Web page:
In a broader sense, the physical structure of the brain as a whole also deteriorates with age. Shrinkage and death of neurons, and reductions in the number of synaptic spines and functional synapses contribute to annual reductions of as much as 0.5% to 1.0% in cortical thickness (the cortex is the outermost layer of the brain) and sub-cortical volume in some regions of the brain.37 Specifically, even in healthy individuals, aging accounts for volume variances of 37% in the thalamus, which is involved in sight, hearing, and the sleep-wake cycle; 36% in the nucleus accumbens, which plays a major role in mood regulation (e.g. pleasure, fear, reward); and 33% in the hippocampus, a critical site for consolidation of short-term to long-term memory.38 Taken together, age related neuroanatomical changes account for an estimated 25% to 100% of the variance in cognitive ability between young and aged individuals.39 In other words, age related cognitive decline occurs in tandem with the physical degradation of brain structure. Thus, conserving cognitive vigilance into late life requires early and aggressive intervention to preserve the brain in its youthful physical and functional state.
Various biological systems work in conjunction to maintain optimal brain function and cognitive ability. Perturbations in the harmony of these systems, caused by such age-associated insults as chronic inflammation40 oxidative stress,41 insulin resistance,42 declining hormone levels,43 and endothelial dysfunction,44 result in physical deterioration of the brain and subsequent cognitive decline.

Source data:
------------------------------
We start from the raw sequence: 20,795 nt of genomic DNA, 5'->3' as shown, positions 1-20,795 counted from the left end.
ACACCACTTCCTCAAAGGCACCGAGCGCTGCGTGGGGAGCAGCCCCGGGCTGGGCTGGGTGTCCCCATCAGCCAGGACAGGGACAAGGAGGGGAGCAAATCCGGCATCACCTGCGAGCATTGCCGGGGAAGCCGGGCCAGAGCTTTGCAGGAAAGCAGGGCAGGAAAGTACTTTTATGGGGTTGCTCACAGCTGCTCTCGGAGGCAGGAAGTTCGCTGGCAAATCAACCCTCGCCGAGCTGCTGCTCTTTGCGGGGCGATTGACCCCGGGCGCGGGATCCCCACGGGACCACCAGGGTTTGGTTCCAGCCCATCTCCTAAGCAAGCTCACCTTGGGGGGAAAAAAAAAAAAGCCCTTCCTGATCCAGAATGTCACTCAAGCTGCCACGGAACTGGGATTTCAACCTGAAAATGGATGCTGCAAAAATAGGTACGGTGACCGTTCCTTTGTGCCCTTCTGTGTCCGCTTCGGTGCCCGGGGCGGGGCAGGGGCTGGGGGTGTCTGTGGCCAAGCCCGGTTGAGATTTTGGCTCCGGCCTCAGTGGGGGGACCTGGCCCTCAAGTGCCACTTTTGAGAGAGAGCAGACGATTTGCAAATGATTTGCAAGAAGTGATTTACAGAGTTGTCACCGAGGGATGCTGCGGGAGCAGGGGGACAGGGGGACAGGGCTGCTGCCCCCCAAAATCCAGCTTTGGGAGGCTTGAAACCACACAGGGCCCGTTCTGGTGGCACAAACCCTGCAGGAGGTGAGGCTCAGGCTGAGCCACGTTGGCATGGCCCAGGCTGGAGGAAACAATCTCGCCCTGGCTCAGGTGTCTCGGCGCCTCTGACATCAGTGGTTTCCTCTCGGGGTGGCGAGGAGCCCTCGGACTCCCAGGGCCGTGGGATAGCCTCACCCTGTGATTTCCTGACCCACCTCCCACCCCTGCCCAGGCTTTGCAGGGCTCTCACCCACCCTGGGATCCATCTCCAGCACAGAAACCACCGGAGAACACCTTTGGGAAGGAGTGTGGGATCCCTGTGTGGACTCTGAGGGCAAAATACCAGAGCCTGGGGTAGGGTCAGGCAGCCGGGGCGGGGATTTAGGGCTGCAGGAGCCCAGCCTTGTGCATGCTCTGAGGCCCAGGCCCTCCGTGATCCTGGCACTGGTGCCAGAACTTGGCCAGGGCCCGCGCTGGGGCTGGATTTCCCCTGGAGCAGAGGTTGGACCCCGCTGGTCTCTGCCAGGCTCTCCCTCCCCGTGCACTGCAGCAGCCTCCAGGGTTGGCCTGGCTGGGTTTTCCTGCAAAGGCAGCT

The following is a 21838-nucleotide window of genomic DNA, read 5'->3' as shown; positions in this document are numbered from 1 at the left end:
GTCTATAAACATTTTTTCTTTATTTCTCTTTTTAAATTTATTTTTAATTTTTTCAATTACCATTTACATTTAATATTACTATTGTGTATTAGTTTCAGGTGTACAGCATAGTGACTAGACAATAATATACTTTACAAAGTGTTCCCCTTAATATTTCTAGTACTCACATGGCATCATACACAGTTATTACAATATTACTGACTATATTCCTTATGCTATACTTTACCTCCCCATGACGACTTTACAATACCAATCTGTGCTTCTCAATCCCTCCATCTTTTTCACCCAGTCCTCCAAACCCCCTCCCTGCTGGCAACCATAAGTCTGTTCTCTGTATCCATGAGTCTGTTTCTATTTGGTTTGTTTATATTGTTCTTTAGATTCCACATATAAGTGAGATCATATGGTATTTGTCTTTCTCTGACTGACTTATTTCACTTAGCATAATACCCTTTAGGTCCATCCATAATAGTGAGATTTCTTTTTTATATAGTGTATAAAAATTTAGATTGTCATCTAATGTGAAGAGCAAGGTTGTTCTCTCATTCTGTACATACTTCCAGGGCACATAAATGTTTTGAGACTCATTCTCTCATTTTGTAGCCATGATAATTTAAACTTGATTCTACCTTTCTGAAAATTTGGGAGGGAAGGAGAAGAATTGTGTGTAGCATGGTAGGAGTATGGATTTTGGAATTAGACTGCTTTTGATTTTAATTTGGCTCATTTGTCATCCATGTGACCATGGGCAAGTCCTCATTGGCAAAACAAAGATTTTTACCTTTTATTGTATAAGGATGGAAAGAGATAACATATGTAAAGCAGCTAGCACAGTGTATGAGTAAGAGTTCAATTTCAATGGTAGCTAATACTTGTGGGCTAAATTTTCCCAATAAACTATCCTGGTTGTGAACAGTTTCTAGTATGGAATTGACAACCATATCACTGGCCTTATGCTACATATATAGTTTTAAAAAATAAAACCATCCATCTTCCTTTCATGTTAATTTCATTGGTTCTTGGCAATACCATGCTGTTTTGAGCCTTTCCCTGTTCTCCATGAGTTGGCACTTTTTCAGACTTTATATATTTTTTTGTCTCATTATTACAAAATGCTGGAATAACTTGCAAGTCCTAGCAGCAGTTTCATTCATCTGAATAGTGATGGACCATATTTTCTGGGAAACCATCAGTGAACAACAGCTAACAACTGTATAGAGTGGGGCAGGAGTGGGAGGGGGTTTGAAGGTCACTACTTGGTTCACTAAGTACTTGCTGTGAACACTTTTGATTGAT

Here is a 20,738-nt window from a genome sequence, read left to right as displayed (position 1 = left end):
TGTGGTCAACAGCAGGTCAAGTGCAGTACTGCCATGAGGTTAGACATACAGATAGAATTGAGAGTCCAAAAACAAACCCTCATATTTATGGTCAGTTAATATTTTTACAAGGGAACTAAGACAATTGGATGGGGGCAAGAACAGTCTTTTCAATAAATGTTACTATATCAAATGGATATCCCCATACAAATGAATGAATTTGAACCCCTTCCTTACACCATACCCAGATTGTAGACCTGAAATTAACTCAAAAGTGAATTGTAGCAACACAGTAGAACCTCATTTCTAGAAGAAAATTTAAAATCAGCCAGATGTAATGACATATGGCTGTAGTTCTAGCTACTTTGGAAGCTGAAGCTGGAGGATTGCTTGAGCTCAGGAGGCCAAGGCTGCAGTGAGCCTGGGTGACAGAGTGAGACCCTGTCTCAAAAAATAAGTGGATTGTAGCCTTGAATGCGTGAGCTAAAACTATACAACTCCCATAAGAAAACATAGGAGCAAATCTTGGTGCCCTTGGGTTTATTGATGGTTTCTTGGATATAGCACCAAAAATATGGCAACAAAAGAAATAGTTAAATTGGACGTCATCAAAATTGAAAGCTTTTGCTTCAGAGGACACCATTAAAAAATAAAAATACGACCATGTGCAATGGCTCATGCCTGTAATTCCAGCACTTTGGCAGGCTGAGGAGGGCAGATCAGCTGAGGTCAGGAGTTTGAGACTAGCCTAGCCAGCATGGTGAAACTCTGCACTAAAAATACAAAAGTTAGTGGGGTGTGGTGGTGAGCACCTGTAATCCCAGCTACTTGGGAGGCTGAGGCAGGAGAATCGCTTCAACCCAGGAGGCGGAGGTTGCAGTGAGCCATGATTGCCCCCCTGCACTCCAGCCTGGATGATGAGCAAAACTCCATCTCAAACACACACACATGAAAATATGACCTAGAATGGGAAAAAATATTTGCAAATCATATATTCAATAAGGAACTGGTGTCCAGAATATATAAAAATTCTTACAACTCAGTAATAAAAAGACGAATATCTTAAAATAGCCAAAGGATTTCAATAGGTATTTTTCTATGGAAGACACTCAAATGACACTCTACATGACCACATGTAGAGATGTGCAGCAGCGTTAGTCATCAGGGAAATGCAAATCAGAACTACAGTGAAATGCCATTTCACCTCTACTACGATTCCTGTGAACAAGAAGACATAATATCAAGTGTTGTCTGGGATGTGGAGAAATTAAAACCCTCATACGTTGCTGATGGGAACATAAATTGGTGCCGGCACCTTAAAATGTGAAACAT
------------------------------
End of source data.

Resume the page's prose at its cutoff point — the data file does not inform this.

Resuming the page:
The brain is particularly susceptible to oxidative damage since it consumes roughly 20% of the oxygen used by the entire body, and because it contains high concentrations of phospholipids, which are especially prone to oxidative damage in the context of high metabolic rate.45 As we age, there is a significant and progressive increase in the level of oxidatively damaged DNA and lipids in the brain; this is true even for healthy individuals.46 Over time, this free radical damage leads to the death of neurons.
Numerous studies have implicated oxidative stress in the pathology of mild cognitive impairment and Alzheimer’s disease alike.47,48,49
In a study of 338 individuals, researchers analyzed blood samples from patients with various neurodegenerative diseases and found that the antioxidant capacity of their blood was reduced by as much as 28%, relative to healthy controls. Subjects with a neurodegenerative condition also exhibited significantly increased levels of thiobarbituric acid reactive substances, a marker of free radical damage.50